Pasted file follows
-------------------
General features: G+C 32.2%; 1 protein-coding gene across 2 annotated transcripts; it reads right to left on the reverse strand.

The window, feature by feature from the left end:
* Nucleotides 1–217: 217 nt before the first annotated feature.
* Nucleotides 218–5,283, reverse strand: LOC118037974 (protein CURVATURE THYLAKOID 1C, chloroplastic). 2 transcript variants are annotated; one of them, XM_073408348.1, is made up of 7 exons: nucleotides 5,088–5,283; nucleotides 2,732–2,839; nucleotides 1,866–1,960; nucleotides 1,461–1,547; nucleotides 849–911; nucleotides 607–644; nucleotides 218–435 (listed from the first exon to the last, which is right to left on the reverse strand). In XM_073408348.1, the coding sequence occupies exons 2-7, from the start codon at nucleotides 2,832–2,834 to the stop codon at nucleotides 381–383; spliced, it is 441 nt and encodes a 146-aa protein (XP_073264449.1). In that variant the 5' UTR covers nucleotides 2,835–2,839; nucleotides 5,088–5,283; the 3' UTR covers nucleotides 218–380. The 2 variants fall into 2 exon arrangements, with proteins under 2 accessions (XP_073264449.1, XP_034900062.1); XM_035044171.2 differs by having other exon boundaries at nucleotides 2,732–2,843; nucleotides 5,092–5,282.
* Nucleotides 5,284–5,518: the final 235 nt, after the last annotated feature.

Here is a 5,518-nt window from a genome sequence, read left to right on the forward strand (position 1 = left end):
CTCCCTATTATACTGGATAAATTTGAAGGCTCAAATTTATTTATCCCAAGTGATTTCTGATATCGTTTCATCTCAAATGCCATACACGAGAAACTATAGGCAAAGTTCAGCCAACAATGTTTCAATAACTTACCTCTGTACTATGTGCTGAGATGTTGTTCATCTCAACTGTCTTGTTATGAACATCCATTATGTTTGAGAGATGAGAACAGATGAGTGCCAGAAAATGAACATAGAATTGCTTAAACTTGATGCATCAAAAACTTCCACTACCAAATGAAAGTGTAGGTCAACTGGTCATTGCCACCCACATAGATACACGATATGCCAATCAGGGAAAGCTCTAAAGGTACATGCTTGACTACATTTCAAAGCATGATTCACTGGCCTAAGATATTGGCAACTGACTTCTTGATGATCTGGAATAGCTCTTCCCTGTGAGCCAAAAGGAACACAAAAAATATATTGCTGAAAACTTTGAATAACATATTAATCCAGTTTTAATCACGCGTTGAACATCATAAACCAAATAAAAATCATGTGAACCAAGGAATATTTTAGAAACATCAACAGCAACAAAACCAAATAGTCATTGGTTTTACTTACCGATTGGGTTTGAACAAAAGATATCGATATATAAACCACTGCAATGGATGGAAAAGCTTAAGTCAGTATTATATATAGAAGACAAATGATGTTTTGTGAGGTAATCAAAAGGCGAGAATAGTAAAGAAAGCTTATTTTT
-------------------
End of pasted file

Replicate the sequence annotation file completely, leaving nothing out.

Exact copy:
General features: G+C 32.2%; 1 protein-coding gene across 2 annotated transcripts; it reads right to left on the reverse strand.

The window, feature by feature from the left end:
* Nucleotides 1–217: 217 nt before the first annotated feature.
* Nucleotides 218–5,283, reverse strand: LOC118037974 (protein CURVATURE THYLAKOID 1C, chloroplastic). 2 transcript variants are annotated; one of them, XM_073408348.1, is made up of 7 exons: nucleotides 5,088–5,283; nucleotides 2,732–2,839; nucleotides 1,866–1,960; nucleotides 1,461–1,547; nucleotides 849–911; nucleotides 607–644; nucleotides 218–435 (listed from the first exon to the last, which is right to left on the reverse strand). In XM_073408348.1, the coding sequence occupies exons 2-7, from the start codon at nucleotides 2,832–2,834 to the stop codon at nucleotides 381–383; spliced, it is 441 nt and encodes a 146-aa protein (XP_073264449.1). In that variant the 5' UTR covers nucleotides 2,835–2,839; nucleotides 5,088–5,283; the 3' UTR covers nucleotides 218–380. The 2 variants fall into 2 exon arrangements, with proteins under 2 accessions (XP_073264449.1, XP_034900062.1); XM_035044171.2 differs by having other exon boundaries at nucleotides 2,732–2,843; nucleotides 5,092–5,282.
* Nucleotides 5,284–5,518: the final 235 nt, after the last annotated feature.

Here is a 5,518-nt window from a genome sequence, read left to right on the forward strand (position 1 = left end):
CTCCCTATTATACTGGATAAATTTGAAGGCTCAAATTTATTTATCCCAAGTGATTTCTGATATCGTTTCATCTCAAATGCCATACACGAGAAACTATAGGCAAAGTTCAGCCAACAATGTTTCAATAACTTACCTCTGTACTATGTGCTGAGATGTTGTTCATCTCAACTGTCTTGTTATGAACATCCATTATGTTTGAGAGATGAGAACAGATGAGTGCCAGAAAATGAACATAGAATTGCTTAAACTTGATGCATCAAAAACTTCCACTACCAAATGAAAGTGTAGGTCAACTGGTCATTGCCACCCACATAGATACACGATATGCCAATCAGGGAAAGCTCTAAAGGTACATGCTTGACTACATTTCAAAGCATGATTCACTGGCCTAAGATATTGGCAACTGACTTCTTGATGATCTGGAATAGCTCTTCCCTGTGAGCCAAAAGGAACACAAAAAATATATTGCTGAAAACTTTGAATAACATATTAATCCAGTTTTAATCACGCGTTGAACATCATAAACCAAATAAAAATCATGTGAACCAAGGAATATTTTAGAAACATCAACAGCAACAAAACCAAATAGTCATTGGTTTTACTTACCGATTGGGTTTGAACAAAAGATATCGATATATAAACCACTGCAATGGATGGAAAAGCTTAAGTCAGTATTATATATAGAAGACAAATGATGTTTTGTGAGGTAATCAAAAGGCGAGAATAGTAAAGAAAGCTTATTTTT